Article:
A mental health outreach program in the Wimmera is striding from success to success, with the program earning a tick of approval from the Victorian government.
The Rural Outreach program, run by Edenhope and District Memorial Hospital and coordinated by Wimmera Primary Care Partnership, is getting a recommitment of funding from the state government to the tune of $400,000.
The funding will allow the program's three mental health workers to continue operation in the Wimmera for at least the next 12 months.
The Rural Outreach program, which started in 2018, provides a non-clinical, informal approach to regional mental health, allowing people to access non-stigmatising assistance during difficult times.
Community members may access the program in a referral-free setting, which helps avoid the long wait times often associated with clinical mental health assistance.
Since its inception, the program has provided more than 1000 hours of mental health support to the community.
Rural Outreach worker Mal Coutts is one of the three workers to deliver the program in the four Wimmera shires; Horsham, Hindmarsh, Yarriambiack and West Wimmera.
Mr Coutts said much of his role was listening to the thoughts and feelings of people - who often needed to just get something off their chest.
"We just try to be available for people to talk to if they are under a bit of pressure or need someone to vent to," he said.
"Our role is, if it is needed for them, refer them to any services that they may require.
"Most of the time it is just for a chat to unload, get things off their chest. That is about it."
It is just an ongoing commitment from the government to support something they can see clearly works in our region
Mr Coutts said by the program's design, participants feel at ease, with the consultation sessions lacking the sometimes cold environment of clinical services.
"It is a non-clinical service, it is not "you have an appointment from 10.30 to 11.30", it is more of a general sit-down and chat," he said.
"It is confidential and it can be in the home, anywhere, just sit-down and have a chat about whatever is on your mind - that is our role.
"I believe it should be happening all over the state. You don't have to meet in an office, although you can if you want privacy.
"It is just a chat and you can talk about anything, get it off your chest, ask for help, run past ideas."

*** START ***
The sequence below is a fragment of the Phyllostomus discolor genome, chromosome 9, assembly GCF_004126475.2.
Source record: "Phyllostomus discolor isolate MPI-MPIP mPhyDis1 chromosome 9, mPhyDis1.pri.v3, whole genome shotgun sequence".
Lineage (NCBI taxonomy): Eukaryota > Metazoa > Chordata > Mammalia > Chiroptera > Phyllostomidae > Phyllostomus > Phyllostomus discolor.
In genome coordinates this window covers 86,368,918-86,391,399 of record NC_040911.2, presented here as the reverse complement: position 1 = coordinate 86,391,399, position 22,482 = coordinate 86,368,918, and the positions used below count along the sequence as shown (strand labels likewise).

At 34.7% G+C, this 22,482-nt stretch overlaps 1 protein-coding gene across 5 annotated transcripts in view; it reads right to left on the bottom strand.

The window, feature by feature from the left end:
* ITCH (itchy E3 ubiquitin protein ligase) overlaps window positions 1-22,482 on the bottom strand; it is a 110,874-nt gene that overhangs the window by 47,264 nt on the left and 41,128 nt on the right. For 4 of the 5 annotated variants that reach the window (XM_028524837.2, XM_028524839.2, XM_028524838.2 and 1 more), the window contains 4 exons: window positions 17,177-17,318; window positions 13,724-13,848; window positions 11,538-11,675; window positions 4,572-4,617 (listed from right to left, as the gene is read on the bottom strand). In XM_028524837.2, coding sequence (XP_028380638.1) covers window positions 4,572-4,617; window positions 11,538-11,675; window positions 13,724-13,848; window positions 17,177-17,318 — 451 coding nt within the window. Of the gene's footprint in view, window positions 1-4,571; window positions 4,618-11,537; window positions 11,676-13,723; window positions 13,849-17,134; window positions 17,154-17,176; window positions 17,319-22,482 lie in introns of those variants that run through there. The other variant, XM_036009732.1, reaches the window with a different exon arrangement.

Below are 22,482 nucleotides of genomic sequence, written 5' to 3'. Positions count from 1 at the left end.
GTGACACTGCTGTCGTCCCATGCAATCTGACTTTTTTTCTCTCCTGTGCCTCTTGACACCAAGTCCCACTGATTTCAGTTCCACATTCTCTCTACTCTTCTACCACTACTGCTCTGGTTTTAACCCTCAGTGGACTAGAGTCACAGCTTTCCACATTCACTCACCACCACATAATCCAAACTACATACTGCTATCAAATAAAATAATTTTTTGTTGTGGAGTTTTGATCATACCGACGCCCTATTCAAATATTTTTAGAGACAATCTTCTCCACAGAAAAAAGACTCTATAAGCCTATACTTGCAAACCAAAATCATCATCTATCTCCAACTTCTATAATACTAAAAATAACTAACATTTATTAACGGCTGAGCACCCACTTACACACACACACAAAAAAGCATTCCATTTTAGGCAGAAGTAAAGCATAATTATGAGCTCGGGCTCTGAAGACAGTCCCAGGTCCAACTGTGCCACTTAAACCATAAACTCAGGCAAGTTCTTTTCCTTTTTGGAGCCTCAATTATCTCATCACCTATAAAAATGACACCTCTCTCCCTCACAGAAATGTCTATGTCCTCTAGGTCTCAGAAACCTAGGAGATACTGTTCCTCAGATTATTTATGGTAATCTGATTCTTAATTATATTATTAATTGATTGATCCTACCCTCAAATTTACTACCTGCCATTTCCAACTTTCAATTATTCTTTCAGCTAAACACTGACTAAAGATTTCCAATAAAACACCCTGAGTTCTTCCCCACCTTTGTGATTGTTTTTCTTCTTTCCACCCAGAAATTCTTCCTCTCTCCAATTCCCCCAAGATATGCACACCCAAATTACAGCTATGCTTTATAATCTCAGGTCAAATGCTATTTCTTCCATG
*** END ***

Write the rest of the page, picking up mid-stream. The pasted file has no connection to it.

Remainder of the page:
He said the funding provided security about the program's future, which would be reflected onto the community which it served.
"The $400,000 is for the people. It is great if we can keep this service going because it works.
"It is easy for me to say because I am employed by them, but I know it works. There's no ifs and buts, I know it really works and it is a great service for people and with this funding we have secured it.
"There is nothing worse than a program suddenly finishing up. Now that this program has 12 more months of funding we can keep going and keep working down the track with no finishing date."
The funding win comes after a Swinburne University report published in early 2021 found the program had yielded positive outcomes for community members who engaged with its services.
In the period from January 1, 2019 and January 31, 2021, a total of 1511 forms were completed with the program, resulting in 159 to further mental health assistance.
Men were more likely than women to use the service for both initial assessments and follow up visits, making up 57 per cent and 54 per cent of the program's engagements respectively.
The program also catered to a wide array of users, which tended to be aged between 31 and 70, although a substantial number were below 20, including 15 aged below 15-years-old.
Wimmera Primary Care Partnership executive Geoff Witmitz said the program addressed a need for local mental health services identified in the Royal Commission into Victoria's Mental Health System.
It is just a chat and you can talk about anything, get it off your chest, ask for help, run past ideas
"For me it is a great acknowledgement of the success of the program, so I am really looking forward to seeing how the broader health sector changes that are being proposed and the outcomes of the response to the mental health royal commission," he said.
"It is pleasing to see. It will be really interesting to see what happens post-June 2022 and what comes from the mental health royal commission.
"Realistically, looking at those local health and wellbeing hubs. Seeing how we morph something like that into the future so that we maintain services to the community.
"It is just an ongoing commitment from the government to support something they can see clearly works in our region."
Victorians are invited to have their say on the key features of the new Local Adult and Older Adult Mental Health and Wellbeing Services which will play a key role in Victoria's mental health system reform.
Mr Coutts also encouraged anybody struggling through a difficult time to get in touch with Rural Outreach.
"If you see someone that is struggling from their normal activities or their normal wellbeing and you don't know what to do, how to approach them or what to ask them, tell them to ring up Rural Outreach and someone will come to have a talk in a listening and understanding way," he said.
To provide feedback on local services, visit engage.vic.gov.au.
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